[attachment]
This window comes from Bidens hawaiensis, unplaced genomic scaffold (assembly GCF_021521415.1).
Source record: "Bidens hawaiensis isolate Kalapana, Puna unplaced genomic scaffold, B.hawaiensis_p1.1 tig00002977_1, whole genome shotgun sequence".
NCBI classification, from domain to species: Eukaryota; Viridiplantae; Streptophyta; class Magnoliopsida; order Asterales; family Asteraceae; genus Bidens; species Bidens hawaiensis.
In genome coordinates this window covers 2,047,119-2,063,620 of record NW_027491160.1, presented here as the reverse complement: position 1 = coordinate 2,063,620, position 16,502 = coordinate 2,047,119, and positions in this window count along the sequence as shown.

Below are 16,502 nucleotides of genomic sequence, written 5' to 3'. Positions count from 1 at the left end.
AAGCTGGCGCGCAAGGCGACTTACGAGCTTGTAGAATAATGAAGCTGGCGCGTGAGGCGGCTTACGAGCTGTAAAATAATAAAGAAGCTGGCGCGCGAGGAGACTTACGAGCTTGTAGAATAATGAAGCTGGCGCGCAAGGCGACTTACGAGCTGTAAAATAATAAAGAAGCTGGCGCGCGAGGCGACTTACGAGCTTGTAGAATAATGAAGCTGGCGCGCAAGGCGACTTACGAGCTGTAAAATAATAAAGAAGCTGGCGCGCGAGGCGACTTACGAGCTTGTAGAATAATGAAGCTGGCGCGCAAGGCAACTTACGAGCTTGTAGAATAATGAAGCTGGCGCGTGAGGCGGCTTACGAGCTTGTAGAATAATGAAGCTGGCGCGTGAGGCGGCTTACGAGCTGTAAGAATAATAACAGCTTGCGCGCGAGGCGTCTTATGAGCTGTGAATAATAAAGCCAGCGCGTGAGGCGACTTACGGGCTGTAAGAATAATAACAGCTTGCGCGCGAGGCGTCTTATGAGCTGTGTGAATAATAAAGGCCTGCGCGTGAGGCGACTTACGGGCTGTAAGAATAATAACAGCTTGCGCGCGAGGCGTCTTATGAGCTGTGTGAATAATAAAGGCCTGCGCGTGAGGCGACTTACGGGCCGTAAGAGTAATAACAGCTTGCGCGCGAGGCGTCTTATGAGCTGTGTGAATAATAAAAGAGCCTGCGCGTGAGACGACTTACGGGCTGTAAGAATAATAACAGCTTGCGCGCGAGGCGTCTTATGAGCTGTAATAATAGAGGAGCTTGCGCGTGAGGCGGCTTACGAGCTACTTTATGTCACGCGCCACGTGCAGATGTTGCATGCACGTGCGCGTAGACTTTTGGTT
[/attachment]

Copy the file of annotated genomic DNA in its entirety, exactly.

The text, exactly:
This window comes from Bidens hawaiensis, unplaced genomic scaffold (assembly GCF_021521415.1).
Source record: "Bidens hawaiensis isolate Kalapana, Puna unplaced genomic scaffold, B.hawaiensis_p1.1 tig00002977_1, whole genome shotgun sequence".
NCBI classification, from domain to species: Eukaryota; Viridiplantae; Streptophyta; class Magnoliopsida; order Asterales; family Asteraceae; genus Bidens; species Bidens hawaiensis.
In genome coordinates this window covers 2,047,119-2,063,620 of record NW_027491160.1, presented here as the reverse complement: position 1 = coordinate 2,063,620, position 16,502 = coordinate 2,047,119, and positions in this window count along the sequence as shown.

Below are 16,502 nucleotides of genomic sequence, written 5' to 3'. Positions count from 1 at the left end.
AAGCTGGCGCGCAAGGCGACTTACGAGCTTGTAGAATAATGAAGCTGGCGCGTGAGGCGGCTTACGAGCTGTAAAATAATAAAGAAGCTGGCGCGCGAGGAGACTTACGAGCTTGTAGAATAATGAAGCTGGCGCGCAAGGCGACTTACGAGCTGTAAAATAATAAAGAAGCTGGCGCGCGAGGCGACTTACGAGCTTGTAGAATAATGAAGCTGGCGCGCAAGGCGACTTACGAGCTGTAAAATAATAAAGAAGCTGGCGCGCGAGGCGACTTACGAGCTTGTAGAATAATGAAGCTGGCGCGCAAGGCAACTTACGAGCTTGTAGAATAATGAAGCTGGCGCGTGAGGCGGCTTACGAGCTTGTAGAATAATGAAGCTGGCGCGTGAGGCGGCTTACGAGCTGTAAGAATAATAACAGCTTGCGCGCGAGGCGTCTTATGAGCTGTGAATAATAAAGCCAGCGCGTGAGGCGACTTACGGGCTGTAAGAATAATAACAGCTTGCGCGCGAGGCGTCTTATGAGCTGTGTGAATAATAAAGGCCTGCGCGTGAGGCGACTTACGGGCTGTAAGAATAATAACAGCTTGCGCGCGAGGCGTCTTATGAGCTGTGTGAATAATAAAGGCCTGCGCGTGAGGCGACTTACGGGCCGTAAGAGTAATAACAGCTTGCGCGCGAGGCGTCTTATGAGCTGTGTGAATAATAAAAGAGCCTGCGCGTGAGACGACTTACGGGCTGTAAGAATAATAACAGCTTGCGCGCGAGGCGTCTTATGAGCTGTAATAATAGAGGAGCTTGCGCGTGAGGCGGCTTACGAGCTACTTTATGTCACGCGCCACGTGCAGATGTTGCATGCACGTGCGCGTAGACTTTTGGTT